Several Conservative Party leadership candidates, including former Junior Trade Minister Penny Mordaunt, MP Tom Tugendhat, Chancellor of the Exchequer and former Education Secretary Nadhim Zahawi, former Health Secretary Sajid Javid, and Transport Secretary Grant Shapps have previously supported the bill.

Mordaunt welcomed “important contributions” to the draft Online Safety Bill in January.

In February 2021, Tugendhat backed proposals that were made during the consultation stage of the Online Harms Bill that would make identity verification more mainstream and said “encouraging people to sign messages in their own name would at the very least mean it’s easier to hold people to account where they send threatening or abusive messages, and could perhaps encourage people to think twice about how a message could come across.”

In March 2022, while serving as Education Secretary, Zahawi praised the introduction of the Online Safety Bill to Parliament.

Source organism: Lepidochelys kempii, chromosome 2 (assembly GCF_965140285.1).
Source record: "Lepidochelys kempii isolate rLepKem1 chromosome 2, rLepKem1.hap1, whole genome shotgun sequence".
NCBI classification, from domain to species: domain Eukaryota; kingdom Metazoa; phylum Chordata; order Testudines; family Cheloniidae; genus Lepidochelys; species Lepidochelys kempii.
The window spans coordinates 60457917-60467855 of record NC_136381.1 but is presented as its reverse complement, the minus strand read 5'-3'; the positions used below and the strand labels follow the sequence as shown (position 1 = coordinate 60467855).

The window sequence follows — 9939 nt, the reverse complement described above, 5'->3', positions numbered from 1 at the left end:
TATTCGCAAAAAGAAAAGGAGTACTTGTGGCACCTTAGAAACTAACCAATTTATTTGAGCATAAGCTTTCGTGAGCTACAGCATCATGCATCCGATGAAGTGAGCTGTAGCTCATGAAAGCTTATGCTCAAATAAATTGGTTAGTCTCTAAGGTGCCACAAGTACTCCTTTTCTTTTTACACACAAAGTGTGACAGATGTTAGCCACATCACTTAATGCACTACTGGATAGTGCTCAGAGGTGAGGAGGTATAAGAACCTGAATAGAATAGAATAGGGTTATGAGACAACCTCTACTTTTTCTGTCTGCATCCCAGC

Last month, while serving as Health Secretary, Javid said that a “national suspected suicide surveillance system” which “looks at risk patterns” will be introduced early next year and cited the Online Safety Bill as a piece of legislation that will enable a “better understanding of tackling complex causes of suicide.”

And this month, Shapps backed proposed amendments to the Online Safety Bill that aim to force Big Tech to proactively censor state-backed “disinformation.”

Other Conservative Party leadership candidates, including former Foreign and Health Secretary Jeremy Hunt and MP Rehman Chishti, have previously pushed for additional laws that would censor online speech or require age verification to use online platforms.

In April 2018, then-Health Secretary Jeremy Hunt threatened to introduce new laws that target social media companies unless they cracked down on cyberbullying and prevented underage users from accessing their platforms.

And in October 2021, MP Rehman Chishti presented a social media bill that would “remove online anonymity to tackle online hate speech.”

If you’re tired of censorship and surveillance, join Reclaim The Net.